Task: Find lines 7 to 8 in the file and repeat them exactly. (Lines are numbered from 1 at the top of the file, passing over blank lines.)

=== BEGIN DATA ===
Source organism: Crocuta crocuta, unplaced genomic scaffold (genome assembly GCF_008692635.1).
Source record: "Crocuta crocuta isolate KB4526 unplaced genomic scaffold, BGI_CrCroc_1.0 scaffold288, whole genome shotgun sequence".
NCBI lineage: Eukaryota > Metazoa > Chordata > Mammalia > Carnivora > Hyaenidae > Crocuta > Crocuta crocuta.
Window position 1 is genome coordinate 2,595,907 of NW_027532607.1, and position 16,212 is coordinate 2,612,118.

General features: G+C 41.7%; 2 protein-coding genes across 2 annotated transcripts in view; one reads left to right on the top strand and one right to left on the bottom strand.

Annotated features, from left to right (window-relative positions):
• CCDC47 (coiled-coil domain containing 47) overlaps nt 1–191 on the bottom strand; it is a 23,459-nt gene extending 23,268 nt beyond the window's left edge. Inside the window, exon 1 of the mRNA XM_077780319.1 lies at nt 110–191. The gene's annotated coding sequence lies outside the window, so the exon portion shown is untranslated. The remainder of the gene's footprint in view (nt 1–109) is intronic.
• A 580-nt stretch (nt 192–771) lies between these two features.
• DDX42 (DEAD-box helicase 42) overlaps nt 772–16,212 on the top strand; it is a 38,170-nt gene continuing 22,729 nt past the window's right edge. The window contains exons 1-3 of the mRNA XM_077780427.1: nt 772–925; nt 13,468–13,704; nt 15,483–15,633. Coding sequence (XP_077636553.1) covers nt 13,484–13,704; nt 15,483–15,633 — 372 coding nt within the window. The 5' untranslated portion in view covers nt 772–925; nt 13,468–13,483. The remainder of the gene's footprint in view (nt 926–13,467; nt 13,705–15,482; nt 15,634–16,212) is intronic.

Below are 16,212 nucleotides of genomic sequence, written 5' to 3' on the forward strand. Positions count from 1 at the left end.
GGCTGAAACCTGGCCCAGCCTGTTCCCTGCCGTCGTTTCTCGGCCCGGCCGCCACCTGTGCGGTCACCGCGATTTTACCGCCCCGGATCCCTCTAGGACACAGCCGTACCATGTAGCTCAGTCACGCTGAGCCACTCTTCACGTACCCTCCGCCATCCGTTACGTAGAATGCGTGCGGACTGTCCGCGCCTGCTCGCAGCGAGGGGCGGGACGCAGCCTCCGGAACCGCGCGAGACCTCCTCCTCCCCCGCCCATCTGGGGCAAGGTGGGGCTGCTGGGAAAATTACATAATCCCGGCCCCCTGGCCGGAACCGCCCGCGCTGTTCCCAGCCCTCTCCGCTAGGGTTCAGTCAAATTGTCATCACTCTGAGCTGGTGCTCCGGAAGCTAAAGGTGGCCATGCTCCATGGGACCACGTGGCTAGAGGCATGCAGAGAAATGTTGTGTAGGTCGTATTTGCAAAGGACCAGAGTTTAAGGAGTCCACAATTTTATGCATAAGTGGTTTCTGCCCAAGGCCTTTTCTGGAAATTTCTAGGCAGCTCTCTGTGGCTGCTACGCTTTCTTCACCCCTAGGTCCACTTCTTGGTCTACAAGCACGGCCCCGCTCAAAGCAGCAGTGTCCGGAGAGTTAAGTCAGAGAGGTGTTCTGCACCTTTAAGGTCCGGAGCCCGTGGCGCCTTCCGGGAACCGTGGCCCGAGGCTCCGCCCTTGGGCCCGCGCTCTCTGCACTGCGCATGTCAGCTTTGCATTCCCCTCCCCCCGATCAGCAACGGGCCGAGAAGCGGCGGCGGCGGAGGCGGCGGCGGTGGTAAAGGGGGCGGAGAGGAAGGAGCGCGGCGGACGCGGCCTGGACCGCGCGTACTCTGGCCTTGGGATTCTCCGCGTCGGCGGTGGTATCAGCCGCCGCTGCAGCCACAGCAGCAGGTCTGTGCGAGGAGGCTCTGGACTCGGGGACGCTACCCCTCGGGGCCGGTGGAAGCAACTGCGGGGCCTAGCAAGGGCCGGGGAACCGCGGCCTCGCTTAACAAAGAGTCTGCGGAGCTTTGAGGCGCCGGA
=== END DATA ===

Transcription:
• CCDC47 (coiled-coil domain containing 47) overlaps nt 1–191 on the bottom strand; it is a 23,459-nt gene extending 23,268 nt beyond the window's left edge. Inside the window, exon 1 of the mRNA XM_077780319.1 lies at nt 110–191. The gene's annotated coding sequence lies outside the window, so the exon portion shown is untranslated. The remainder of the gene's footprint in view (nt 1–109) is intronic.
• A 580-nt stretch (nt 192–771) lies between these two features.